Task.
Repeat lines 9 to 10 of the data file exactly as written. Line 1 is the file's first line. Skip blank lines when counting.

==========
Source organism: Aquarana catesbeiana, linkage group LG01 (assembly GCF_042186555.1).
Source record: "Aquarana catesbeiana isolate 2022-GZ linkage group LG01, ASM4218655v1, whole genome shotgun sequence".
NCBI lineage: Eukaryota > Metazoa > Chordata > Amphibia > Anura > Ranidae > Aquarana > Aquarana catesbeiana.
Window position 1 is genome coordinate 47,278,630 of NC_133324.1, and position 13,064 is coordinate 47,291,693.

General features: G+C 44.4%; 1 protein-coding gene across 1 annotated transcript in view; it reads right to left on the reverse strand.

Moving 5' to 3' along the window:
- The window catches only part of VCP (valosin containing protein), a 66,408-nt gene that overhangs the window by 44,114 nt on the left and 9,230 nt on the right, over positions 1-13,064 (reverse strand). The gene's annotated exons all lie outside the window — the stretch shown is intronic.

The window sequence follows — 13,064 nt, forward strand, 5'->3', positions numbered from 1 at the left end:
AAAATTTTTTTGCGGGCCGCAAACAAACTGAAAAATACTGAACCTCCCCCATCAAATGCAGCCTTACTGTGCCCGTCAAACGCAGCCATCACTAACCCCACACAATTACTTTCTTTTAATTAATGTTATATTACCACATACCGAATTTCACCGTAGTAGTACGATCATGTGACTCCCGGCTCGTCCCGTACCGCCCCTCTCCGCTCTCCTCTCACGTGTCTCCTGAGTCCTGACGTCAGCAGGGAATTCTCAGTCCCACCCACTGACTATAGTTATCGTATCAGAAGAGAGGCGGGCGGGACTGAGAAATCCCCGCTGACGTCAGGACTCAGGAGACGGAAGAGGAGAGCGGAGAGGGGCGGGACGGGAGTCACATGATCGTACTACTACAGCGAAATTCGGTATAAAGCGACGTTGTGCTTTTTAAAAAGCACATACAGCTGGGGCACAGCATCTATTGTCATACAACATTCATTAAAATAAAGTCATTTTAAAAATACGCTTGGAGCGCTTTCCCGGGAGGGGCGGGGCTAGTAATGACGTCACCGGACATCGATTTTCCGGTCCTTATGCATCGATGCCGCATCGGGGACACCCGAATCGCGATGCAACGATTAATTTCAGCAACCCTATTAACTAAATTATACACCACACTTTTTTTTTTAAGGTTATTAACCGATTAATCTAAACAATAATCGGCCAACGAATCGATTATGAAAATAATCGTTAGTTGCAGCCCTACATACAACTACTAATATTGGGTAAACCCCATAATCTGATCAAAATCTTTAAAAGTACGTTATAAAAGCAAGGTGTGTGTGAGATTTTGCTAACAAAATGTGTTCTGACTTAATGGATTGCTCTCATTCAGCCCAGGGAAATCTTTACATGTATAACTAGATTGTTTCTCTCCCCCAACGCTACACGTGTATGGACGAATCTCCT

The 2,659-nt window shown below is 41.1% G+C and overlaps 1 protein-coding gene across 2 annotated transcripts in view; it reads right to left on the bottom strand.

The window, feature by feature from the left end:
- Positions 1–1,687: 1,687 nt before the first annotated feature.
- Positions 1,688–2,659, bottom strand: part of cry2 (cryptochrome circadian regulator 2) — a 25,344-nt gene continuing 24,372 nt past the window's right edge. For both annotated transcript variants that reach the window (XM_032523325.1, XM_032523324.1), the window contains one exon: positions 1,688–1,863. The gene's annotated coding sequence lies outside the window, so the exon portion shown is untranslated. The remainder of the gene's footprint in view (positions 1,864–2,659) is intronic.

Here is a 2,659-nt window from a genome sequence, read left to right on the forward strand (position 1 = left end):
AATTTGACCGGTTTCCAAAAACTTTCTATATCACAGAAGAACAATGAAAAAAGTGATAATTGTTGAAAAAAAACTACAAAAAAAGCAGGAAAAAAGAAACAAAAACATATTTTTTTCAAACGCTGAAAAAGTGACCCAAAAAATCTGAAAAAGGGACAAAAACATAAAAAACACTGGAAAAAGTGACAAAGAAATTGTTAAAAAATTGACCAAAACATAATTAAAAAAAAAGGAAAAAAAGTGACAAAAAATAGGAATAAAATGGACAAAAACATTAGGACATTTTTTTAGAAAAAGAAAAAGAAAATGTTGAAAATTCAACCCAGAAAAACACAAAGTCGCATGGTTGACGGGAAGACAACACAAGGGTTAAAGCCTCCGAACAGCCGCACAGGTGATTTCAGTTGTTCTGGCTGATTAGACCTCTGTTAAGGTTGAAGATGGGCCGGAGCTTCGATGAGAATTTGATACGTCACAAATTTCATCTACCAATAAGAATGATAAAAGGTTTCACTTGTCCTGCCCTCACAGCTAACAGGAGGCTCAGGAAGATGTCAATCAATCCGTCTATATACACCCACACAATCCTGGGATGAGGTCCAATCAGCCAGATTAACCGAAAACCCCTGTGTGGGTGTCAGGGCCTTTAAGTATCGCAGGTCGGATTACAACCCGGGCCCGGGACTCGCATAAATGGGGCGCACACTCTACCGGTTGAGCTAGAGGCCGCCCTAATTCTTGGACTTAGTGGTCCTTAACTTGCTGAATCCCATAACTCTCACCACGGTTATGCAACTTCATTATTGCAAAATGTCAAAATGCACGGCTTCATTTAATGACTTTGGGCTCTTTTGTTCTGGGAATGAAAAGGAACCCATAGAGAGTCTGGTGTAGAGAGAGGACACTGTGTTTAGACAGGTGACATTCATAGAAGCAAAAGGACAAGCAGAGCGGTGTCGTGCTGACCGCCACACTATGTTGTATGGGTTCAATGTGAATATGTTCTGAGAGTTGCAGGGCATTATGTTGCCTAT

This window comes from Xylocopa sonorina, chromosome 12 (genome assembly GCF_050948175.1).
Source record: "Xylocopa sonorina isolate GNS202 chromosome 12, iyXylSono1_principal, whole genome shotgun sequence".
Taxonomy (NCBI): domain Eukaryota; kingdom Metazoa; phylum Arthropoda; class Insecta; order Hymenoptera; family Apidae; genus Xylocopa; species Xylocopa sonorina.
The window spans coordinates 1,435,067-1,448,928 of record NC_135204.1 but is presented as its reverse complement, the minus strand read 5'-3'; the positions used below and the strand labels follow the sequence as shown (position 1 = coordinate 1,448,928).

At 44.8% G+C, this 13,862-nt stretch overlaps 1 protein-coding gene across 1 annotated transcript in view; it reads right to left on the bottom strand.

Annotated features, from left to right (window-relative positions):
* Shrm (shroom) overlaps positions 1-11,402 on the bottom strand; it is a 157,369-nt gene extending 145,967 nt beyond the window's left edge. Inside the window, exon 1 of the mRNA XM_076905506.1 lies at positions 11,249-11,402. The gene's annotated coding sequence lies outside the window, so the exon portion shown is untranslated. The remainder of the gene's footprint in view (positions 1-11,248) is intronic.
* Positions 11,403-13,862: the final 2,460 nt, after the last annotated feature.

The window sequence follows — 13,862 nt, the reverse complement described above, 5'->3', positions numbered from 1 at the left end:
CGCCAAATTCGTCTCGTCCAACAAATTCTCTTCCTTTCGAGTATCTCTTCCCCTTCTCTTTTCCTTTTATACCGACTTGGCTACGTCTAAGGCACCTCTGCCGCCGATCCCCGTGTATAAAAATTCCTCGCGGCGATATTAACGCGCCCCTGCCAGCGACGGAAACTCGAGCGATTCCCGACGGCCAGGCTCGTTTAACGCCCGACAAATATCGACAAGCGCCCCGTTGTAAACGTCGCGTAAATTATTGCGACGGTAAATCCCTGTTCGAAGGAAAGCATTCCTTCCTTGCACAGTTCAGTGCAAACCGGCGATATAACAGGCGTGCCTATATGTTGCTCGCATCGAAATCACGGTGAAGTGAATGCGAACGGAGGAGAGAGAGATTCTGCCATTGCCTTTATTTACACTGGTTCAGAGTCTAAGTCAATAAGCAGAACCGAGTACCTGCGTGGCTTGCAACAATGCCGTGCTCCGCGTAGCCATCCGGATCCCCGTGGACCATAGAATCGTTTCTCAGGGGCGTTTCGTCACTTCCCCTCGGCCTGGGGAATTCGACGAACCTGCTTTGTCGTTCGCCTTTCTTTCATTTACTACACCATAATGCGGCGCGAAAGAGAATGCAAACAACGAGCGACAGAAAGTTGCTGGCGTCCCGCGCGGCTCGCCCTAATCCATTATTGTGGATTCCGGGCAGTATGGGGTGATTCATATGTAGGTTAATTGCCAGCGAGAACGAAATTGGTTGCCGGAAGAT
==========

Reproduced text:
AAAATTTTTTTGCGGGCCGCAAACAAACTGAAAAATACTGAACCTCCCCCATCAAATGCAGCCTTACTGTGCCCGTCAAACGCAGCCATCACTAACCCCACACAATTACTTTCTTTTAATTAATGTTATATTACCACATACCGAATTTCACCGTAGTAGTACGATCATGTGACTCCCGGCTCGTCCCGTACCGCCCCTCTCCGCTCTCCTCTCACGTGTCTCCTGAGTCCTGACGTCAGCAGGGAATTCTCAGTCCCACCCACTGACTATAGTTATCGTATCAGAAGAGAGGCGGGCGGGACTGAGAAATCCCCGCTGACGTCAGGACTCAGGAGACGGAAGAGGAGAGCGGAGAGGGGCGGGACGGGAGTCACATGATCGTACTACTACAGCGAAATTCGGTATAAAGCGACGTTGTGCTTTTTAAAAAGCACATACAGCTGGGGCACAGCATCTATTGTCATACAACATTCATTAAAATAAAGTCATTTTAAAAATACGCTTGGAGCGCTTTCCCGGGAGGGGCGGGGCTAGTAATGACGTCACCGGACATCGATTTTCCGGTCCTTATGCATCGATGCCGCATCGGGGACACCCGAATCGCGATGCAACGATTAATTTCAGCAACCCTATTAACTAAATTATACACCACACTTTTTTTTTTAAGGTTATTAACCGATTAATCTAAACAATAATCGGCCAACGAATCGATTATGAAAATAATCGTTAGTTGCAGCCCTACATACAACTACTAATATTGGGTAAACCCCATAATCTGATCAAAATCTTTAAAAGTACGTTATAAAAGCAAGGTGTGTGTGAGATTTTGCTAACAAAATGTGTTCTGACTTAATGGATTGCTCTCATTCAGCCCAGGGAAATCTTTACATGTATAACTAGATTGTTTCTCTCCCCCAACGCTACACGTGTATGGACGAATCTCCT

The 2,659-nt window shown below is 41.1% G+C and overlaps 1 protein-coding gene across 2 annotated transcripts in view; it reads right to left on the bottom strand.